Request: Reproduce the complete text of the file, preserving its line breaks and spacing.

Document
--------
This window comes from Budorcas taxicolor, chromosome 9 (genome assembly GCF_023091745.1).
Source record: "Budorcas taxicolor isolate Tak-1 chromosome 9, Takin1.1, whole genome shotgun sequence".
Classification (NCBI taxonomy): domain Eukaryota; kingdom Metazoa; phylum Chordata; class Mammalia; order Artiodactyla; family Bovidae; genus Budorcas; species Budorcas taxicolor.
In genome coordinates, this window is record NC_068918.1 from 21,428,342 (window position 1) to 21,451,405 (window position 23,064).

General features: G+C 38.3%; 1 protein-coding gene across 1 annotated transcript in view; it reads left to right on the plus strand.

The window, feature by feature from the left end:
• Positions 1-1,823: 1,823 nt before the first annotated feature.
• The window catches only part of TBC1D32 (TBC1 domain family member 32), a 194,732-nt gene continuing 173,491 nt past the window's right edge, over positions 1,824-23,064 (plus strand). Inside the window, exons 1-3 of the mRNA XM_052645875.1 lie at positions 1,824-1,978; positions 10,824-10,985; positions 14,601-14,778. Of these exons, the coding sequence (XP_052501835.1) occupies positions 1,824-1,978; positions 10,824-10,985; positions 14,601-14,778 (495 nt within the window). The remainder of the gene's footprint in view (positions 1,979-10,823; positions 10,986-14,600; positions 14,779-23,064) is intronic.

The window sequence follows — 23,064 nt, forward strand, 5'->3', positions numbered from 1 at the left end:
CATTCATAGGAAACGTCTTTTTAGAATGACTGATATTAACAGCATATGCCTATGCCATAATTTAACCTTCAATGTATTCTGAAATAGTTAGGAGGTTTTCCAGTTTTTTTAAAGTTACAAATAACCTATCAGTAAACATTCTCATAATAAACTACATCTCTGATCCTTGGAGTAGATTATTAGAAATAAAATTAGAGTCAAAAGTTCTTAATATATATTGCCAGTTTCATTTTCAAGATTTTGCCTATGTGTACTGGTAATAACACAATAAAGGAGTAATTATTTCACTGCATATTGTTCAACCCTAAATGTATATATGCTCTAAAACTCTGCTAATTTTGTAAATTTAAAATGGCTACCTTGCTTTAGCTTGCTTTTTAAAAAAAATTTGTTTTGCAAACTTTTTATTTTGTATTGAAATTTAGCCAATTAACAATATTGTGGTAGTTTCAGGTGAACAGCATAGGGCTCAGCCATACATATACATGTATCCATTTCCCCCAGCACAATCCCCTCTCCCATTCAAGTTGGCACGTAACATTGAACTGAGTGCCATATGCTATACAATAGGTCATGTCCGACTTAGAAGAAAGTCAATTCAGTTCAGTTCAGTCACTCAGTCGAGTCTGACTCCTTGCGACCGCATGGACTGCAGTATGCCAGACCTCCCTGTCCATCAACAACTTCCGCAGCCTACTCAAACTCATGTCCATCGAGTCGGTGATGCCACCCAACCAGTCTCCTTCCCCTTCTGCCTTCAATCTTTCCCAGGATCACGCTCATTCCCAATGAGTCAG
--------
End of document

This window comes from Budorcas taxicolor, chromosome 9 (genome assembly GCF_023091745.1).
Source record: "Budorcas taxicolor isolate Tak-1 chromosome 9, Takin1.1, whole genome shotgun sequence".
Classification (NCBI taxonomy): domain Eukaryota; kingdom Metazoa; phylum Chordata; class Mammalia; order Artiodactyla; family Bovidae; genus Budorcas; species Budorcas taxicolor.
In genome coordinates, this window is record NC_068918.1 from 21,428,342 (window position 1) to 21,451,405 (window position 23,064).

General features: G+C 38.3%; 1 protein-coding gene across 1 annotated transcript in view; it reads left to right on the plus strand.

The window, feature by feature from the left end:
• Positions 1-1,823: 1,823 nt before the first annotated feature.
• The window catches only part of TBC1D32 (TBC1 domain family member 32), a 194,732-nt gene continuing 173,491 nt past the window's right edge, over positions 1,824-23,064 (plus strand). Inside the window, exons 1-3 of the mRNA XM_052645875.1 lie at positions 1,824-1,978; positions 10,824-10,985; positions 14,601-14,778. Of these exons, the coding sequence (XP_052501835.1) occupies positions 1,824-1,978; positions 10,824-10,985; positions 14,601-14,778 (495 nt within the window). The remainder of the gene's footprint in view (positions 1,979-10,823; positions 10,986-14,600; positions 14,779-23,064) is intronic.

The window sequence follows — 23,064 nt, forward strand, 5'->3', positions numbered from 1 at the left end:
CATTCATAGGAAACGTCTTTTTAGAATGACTGATATTAACAGCATATGCCTATGCCATAATTTAACCTTCAATGTATTCTGAAATAGTTAGGAGGTTTTCCAGTTTTTTTAAAGTTACAAATAACCTATCAGTAAACATTCTCATAATAAACTACATCTCTGATCCTTGGAGTAGATTATTAGAAATAAAATTAGAGTCAAAAGTTCTTAATATATATTGCCAGTTTCATTTTCAAGATTTTGCCTATGTGTACTGGTAATAACACAATAAAGGAGTAATTATTTCACTGCATATTGTTCAACCCTAAATGTATATATGCTCTAAAACTCTGCTAATTTTGTAAATTTAAAATGGCTACCTTGCTTTAGCTTGCTTTTTAAAAAAAATTTGTTTTGCAAACTTTTTATTTTGTATTGAAATTTAGCCAATTAACAATATTGTGGTAGTTTCAGGTGAACAGCATAGGGCTCAGCCATACATATACATGTATCCATTTCCCCCAGCACAATCCCCTCTCCCATTCAAGTTGGCACGTAACATTGAACTGAGTGCCATATGCTATACAATAGGTCATGTCCGACTTAGAAGAAAGTCAATTCAGTTCAGTTCAGTCACTCAGTCGAGTCTGACTCCTTGCGACCGCATGGACTGCAGTATGCCAGACCTCCCTGTCCATCAACAACTTCCGCAGCCTACTCAAACTCATGTCCATCGAGTCGGTGATGCCACCCAACCAGTCTCCTTCCCCTTCTGCCTTCAATCTTTCCCAGGATCACGCTCATTCCCAATGAGTCAG